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Track & Trace: Marco Baay

“His impeccable hair, his shiny white jumpsuit, and above all, his larger-than-life personality. I had never seen anything like it. ‘That’s Elvis Presley’, my mom said, who let me pick out a poster at the local bookstore across from my childhood home in Amsterdam-Noord. I quickly found out my dad had an Elvis LP and when I first heard his music I was sold. He became my idol and I still listen to his music to this day. I even have an Elvis tattoo.”

Marco Baay

Not long after that, I got my own record player. A cassette deck, amp, mixer, and 4 track quickly followed. That’s basically how I started messing around with music. Trying to copy yearly mixes by Ben Liebrand and starting my own radio station for my parents and our neighbor, including programming schedule and all. I used to buy my singles at V&D on Buikslotermeerplein. The trick was to take the price tags from the sales bin and stick them on the top-40 singles. That way you could afford to get two. I also used to hang out at the local hospital’s broadcast station in Amsterdam-Noord a lot. One of my colleagues who worked as a jingle composer for the NOS ended up taking me to Hilversum, the walhalla. I was fourteen at the time and I instantly knew: this is what I want to do. Unfortunately, the private program to learn radio was out of my parent’s financial reach so I ended up going to the Film Academy’s sound program. During admissions, they talked about Fellini, Bergman, and The Birth of a Nation. I had never heard of any of those names. A year later, I knew everything about them. During those days Jef Nassenstein was on the board of admissions. He asked to hear my recordings, which ended up in listening to me talk for the rest of the audition. It worked. I got in.

When I was ready to start my internship I picked up a phone book and started looking for studios to work at. Alfred Klaassen was at the top of the list. After work hours I used to try and copy his mixes. After 10 of those, he let me tweak his actual mixes. He supplied me with feedback until he felt it was time to present my mixes to clients. It took five hundred mixes before one of mine got chosen. At graduation Alfred gave me a business card with my name on it, officially locking in on a job at his studio.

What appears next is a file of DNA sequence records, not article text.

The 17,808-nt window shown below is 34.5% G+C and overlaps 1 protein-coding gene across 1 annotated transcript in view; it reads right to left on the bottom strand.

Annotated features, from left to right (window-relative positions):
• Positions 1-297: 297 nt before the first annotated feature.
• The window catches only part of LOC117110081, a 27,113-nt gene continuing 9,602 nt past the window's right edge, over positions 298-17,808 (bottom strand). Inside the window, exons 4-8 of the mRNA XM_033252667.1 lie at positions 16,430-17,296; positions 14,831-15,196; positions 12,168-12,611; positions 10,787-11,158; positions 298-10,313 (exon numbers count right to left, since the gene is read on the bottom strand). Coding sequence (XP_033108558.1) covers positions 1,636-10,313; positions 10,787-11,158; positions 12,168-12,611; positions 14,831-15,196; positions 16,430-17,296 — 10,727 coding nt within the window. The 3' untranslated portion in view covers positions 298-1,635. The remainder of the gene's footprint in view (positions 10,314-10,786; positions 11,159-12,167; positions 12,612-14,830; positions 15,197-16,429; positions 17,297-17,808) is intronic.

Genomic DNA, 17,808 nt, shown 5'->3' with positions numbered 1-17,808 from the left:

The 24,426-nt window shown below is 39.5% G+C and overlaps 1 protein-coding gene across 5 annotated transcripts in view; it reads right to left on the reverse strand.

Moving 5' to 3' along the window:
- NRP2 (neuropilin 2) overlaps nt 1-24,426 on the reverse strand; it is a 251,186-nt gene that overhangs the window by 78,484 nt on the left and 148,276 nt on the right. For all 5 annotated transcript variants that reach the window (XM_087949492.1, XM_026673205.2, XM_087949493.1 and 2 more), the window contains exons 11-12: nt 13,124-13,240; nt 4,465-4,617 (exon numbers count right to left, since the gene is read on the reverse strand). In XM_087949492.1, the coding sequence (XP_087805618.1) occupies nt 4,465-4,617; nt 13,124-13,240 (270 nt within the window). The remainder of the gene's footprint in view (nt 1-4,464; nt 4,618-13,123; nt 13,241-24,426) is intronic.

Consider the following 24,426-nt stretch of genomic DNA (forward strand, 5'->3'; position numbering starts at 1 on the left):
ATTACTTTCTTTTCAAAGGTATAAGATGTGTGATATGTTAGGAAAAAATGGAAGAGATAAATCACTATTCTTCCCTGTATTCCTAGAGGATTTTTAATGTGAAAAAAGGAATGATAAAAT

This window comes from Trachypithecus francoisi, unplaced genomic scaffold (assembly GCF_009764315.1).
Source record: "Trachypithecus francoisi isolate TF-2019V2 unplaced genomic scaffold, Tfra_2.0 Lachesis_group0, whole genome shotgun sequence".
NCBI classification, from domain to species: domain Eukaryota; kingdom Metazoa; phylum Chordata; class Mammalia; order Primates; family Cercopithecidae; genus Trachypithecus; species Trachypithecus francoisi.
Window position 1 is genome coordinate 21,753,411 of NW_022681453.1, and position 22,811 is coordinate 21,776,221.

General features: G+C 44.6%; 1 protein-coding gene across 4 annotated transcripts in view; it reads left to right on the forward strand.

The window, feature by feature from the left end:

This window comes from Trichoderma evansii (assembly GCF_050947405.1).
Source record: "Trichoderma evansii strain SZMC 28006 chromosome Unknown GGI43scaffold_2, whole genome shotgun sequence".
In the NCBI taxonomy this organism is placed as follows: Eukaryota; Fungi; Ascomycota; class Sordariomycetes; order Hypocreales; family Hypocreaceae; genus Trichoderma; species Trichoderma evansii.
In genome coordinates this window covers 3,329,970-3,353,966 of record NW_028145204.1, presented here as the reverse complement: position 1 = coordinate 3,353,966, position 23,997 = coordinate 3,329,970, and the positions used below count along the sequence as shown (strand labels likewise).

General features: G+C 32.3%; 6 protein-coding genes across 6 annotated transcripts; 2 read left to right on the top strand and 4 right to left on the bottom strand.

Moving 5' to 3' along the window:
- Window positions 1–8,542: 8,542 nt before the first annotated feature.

Photographer and director Jurriaan Eindhoven always told me ‘Film is the gun, sound is the bullet.’ Even though people are very focused on visuals, sound is the thing that brings your film to life. For me as a sound engineer, that means opening up my ears, supplying context, and coming up with creative solutions, although a lot more is possible these days. Forty percent of my job is working with people. Finding out what people want, talking about their vision, and bringing that to life with the right voice actors and voiceovers. To this day I am thrilled to hear when the final result exceeded the client’s expectations. Especially when the working relationship was pleasant as well.

The beautiful thing about music is that it can relate to a specific situation in your life and leave a mark. ‘Laat Me’ by Ramses Shaffy, that could be my motto. I grew up listening to Hazes. My parents played his music non-stop. He was the Dutch Elvis. You could hear the tragedy of his life being reflected in his music. Lost friendships, failed marriages. ‘Zo Heb Ik Het Nooit Bedoeld’ comes close to a situation in my personal life. Hazes wasn’t just a singer, he was a preacher of life. He touches my heart. For a more guttural feeling, I like to turn to Josh Homme. Just counting off and going for it, the romantic notion of practicing in a garage, drinking beer with friends, and getting into a smelly old van to get out there and play shows. I love that stuff. One of my biggest regrets in life is that I never learned to play an instrument. That’s what I love about bands like the Foo Fighters, Queens of the Stone Age, and Eagles of Death Metal. They’re just doing what they love and that thing is playing songs for people like us. Their music is such a nice outlet for me.

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Marco Baay

Sound Designer

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